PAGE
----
By JW Law
It’s the year 2025. You just bought a shiny new driverless car and decided to take a ride. You enter your destination using voice control and head out of the city. As your car cruises down the highway, you catch up on your emails, sip a cup of coffee and listen to your favorite music. On the road, your car scans its surroundings, using a combination of cameras, detailed maps, radar, and adjusts its speed accordingly. Just as you get comfortable on your new ride- crash! – Your car strikes the driverless vehicle in front of you.
In normal circumstances, you would assess the damage, exchange insurance information, gather witnesses, and prepare for a legal battle. But this isn’t your typical accident. You were not in control of your car. So who is responsible for the damages? You? Your car manufacturer? Or the software programmer?
The above scenario may be imaginary, but injuries and deaths by autopilot systems (in semi-autonomous cars) are already a reality. Just last year a driver of a semi autonomous Tesla Model S was tragically killed when his car – in autopilot mode- rammed into the side of a tractor-trailer.
Tesla released a statement admitting that the car’s sensors failed to distinguish the large white truck against a bright sky. However, the company placed the blame on the driver stating that “the drivers need to keep their hands on the wheel to stop accidents like this from happening.” Soon after the incident, the car manufacturer announced that the company would not accept any liability for car crashes while in autonomous mode.
While other car manufacturers like Volvo, Google, and Mercedes have proactively pledged to accept full liability, they have not explained what “full liability” means.
“Since this technology is relatively new and just now being utilized on public roads, federal and state law is relatively silent on the subject.” said Jeffrey A. Rizika, Esq., who is chair of the Auto Committee for the New Jersey Association for Justice (NJAJ), the largest trial lawyer organization in New Jersey and whose practice includes automobile, truck, and bus litigation. “However, at this stage, all parties will likely be sharing the fault to some extent for such crashes.”
Driverless cars are touted to bring a lot of benefits. They can empower those who are unable to drive themselves, make commutes more productive, reduce traffic, and most importantly, dramatically reduce traffic fatalities by taking human errors and emotions out of the equation. The National Transportation Safety Board estimated that driverless cars could save many, if not most of the 32,000 lives lost every year. However, robot cars are not completely immune to accidents, and therefore the question of responsibility for accidents remains. So who exactly is responsible for accidents?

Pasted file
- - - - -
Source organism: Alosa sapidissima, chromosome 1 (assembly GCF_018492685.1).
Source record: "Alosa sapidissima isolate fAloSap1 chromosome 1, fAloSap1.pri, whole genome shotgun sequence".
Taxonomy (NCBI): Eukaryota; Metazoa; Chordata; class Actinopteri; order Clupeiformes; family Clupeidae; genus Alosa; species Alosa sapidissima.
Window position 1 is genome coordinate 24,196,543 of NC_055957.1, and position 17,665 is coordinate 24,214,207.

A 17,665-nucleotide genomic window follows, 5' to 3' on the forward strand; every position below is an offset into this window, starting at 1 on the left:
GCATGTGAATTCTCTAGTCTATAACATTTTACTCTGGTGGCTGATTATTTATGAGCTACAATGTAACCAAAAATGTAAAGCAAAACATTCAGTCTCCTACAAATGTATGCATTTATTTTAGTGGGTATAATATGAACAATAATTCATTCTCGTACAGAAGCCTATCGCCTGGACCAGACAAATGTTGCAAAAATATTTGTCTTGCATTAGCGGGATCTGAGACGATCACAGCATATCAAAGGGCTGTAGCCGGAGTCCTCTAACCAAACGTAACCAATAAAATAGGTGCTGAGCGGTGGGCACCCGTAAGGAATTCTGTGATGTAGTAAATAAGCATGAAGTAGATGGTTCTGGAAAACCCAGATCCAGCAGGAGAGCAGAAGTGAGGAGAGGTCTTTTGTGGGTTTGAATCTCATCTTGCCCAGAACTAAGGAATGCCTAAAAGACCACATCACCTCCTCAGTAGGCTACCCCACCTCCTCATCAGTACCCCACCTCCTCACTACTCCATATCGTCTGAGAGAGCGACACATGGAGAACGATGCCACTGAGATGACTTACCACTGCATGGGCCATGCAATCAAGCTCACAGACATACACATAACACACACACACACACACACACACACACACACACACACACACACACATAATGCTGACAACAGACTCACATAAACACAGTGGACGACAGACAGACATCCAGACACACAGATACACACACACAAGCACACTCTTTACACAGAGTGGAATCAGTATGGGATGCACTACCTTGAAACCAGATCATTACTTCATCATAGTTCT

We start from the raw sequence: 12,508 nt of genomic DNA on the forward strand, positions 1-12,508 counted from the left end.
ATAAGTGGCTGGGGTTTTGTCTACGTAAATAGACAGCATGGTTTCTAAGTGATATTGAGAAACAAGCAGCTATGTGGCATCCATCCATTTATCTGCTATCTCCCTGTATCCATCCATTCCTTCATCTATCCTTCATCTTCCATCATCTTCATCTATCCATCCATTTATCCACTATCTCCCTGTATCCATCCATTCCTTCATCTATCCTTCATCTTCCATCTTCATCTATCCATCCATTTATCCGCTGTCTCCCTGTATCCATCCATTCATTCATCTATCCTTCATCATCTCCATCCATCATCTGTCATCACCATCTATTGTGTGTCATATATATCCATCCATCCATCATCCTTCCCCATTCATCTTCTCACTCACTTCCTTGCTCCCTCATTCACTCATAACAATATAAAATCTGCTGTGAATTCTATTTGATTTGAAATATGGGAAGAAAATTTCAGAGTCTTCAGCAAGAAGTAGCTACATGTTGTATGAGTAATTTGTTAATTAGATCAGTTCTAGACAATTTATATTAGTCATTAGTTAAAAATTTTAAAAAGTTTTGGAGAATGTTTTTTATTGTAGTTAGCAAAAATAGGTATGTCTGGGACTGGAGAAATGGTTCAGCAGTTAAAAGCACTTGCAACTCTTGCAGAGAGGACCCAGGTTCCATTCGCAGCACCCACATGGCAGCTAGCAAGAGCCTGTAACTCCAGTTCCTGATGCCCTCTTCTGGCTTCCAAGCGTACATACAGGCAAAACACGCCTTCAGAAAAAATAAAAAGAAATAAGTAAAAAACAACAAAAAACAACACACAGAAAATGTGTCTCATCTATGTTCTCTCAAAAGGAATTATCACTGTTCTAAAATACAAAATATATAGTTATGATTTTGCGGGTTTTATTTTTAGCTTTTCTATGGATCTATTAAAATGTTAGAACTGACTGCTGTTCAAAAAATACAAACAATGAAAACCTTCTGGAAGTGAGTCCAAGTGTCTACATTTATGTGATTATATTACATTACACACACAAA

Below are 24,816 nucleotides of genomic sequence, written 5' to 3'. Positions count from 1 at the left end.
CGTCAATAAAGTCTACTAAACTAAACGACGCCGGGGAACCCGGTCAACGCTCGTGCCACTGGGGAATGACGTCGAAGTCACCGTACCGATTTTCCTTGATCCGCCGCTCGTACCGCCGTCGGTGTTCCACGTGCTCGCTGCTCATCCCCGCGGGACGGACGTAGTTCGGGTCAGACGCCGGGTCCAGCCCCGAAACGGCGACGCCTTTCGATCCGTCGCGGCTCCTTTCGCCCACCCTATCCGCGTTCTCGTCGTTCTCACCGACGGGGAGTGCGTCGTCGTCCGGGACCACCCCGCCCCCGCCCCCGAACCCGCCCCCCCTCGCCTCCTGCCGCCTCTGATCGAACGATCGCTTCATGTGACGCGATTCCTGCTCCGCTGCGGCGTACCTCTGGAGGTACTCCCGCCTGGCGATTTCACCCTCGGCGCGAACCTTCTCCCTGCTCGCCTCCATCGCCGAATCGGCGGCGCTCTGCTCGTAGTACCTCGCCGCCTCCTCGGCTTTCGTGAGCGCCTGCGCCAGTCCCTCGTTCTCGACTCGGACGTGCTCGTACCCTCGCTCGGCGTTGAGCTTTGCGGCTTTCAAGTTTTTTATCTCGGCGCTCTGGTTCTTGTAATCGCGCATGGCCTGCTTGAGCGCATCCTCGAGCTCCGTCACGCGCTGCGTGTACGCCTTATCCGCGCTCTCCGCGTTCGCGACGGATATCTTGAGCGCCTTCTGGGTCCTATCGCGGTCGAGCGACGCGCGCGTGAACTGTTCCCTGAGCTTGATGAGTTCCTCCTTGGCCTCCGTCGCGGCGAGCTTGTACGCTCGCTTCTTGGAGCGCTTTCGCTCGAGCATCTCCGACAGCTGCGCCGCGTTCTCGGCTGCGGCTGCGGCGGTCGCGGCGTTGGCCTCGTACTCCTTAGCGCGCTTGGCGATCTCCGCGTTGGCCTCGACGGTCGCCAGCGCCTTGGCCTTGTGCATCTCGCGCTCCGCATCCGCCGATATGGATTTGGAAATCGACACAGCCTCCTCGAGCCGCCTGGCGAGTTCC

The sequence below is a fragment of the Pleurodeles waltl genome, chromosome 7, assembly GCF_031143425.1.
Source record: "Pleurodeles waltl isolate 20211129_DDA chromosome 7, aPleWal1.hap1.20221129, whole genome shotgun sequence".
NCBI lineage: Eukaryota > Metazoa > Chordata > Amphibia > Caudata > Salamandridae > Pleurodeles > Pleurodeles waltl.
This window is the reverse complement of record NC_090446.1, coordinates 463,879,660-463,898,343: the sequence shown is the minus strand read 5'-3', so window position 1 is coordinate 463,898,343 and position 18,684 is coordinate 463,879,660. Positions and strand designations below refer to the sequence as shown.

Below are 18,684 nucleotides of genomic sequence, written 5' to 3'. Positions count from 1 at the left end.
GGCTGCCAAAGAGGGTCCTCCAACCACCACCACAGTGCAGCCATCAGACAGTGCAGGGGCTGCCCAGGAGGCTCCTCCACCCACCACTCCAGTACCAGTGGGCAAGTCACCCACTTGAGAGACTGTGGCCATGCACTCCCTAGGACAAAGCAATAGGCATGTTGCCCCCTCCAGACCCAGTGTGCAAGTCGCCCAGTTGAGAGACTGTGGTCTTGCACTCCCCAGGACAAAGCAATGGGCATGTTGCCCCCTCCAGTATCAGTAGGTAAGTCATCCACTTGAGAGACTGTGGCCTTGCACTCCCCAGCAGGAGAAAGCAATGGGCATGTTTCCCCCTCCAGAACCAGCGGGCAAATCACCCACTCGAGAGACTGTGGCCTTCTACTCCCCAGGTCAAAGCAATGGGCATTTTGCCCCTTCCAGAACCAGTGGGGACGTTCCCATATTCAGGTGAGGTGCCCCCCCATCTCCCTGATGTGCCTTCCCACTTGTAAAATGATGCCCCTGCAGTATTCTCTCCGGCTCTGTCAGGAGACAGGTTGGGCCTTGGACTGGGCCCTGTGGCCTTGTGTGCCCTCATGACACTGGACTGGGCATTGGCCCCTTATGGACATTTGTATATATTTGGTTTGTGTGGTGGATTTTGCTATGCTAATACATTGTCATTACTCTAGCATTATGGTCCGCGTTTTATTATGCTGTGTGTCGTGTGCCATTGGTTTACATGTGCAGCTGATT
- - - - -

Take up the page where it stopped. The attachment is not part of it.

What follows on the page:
The U.S. National Highway Traffic Safety Administration (NHTSA) in response to a letter from Google, wrote that “If no human occupant of the vehicle can actually drive the vehicle, it is more reasonable to identify the driver as whatever (as opposed to whoever) is doing the driving.”
Does this mean victims can sue the automaker for accidents? “Each incident will require a separate analysis of the factors that resulted in the crash, how much control each potential defendant had to avoid the crash and what the reasonable expectations were of the parties involved,” explains Rizika. However, some lawmakers, car companies, and auto industry advocates are already pushing for measures that will let car manufacturers off the hook. In a report released earlier this year, the American Association for Justice (AAJ) warned that some regulatory proposals to ensure safety and accountability would, in fact, give robot car manufacturers legal immunity. In the report, titled: “Driven to Safety: Robot Cars and the Future of Liability,” AAJ also outlined potential safety gaps that could place the public at risk and recommended policies that the civil justice system, rather than regulators, legislators or the industry itself, serves as the primary forum for determining safety requirements and liability for failing to protect the public.
The vision of bringing driverless cars to the marketplace is slowly becoming a reality. Although this technology potentially offers benefits to the public, it also poses a very dangerous potential problem due to flaws that have not yet been worked out and the confusion that surrounds the usage of such vehicles. The attorneys at Javerbaum Wurgaft are dedicated to protecting the public against wrongful acts perpetrated against them and seeing that justice is done. If you have been injured in an accident involving a vehicle utilizing this new technology, please contact Mr. Rizika and the rest of the motor vehicle negligence team at Javerbaum Wurgaft. We are here to help.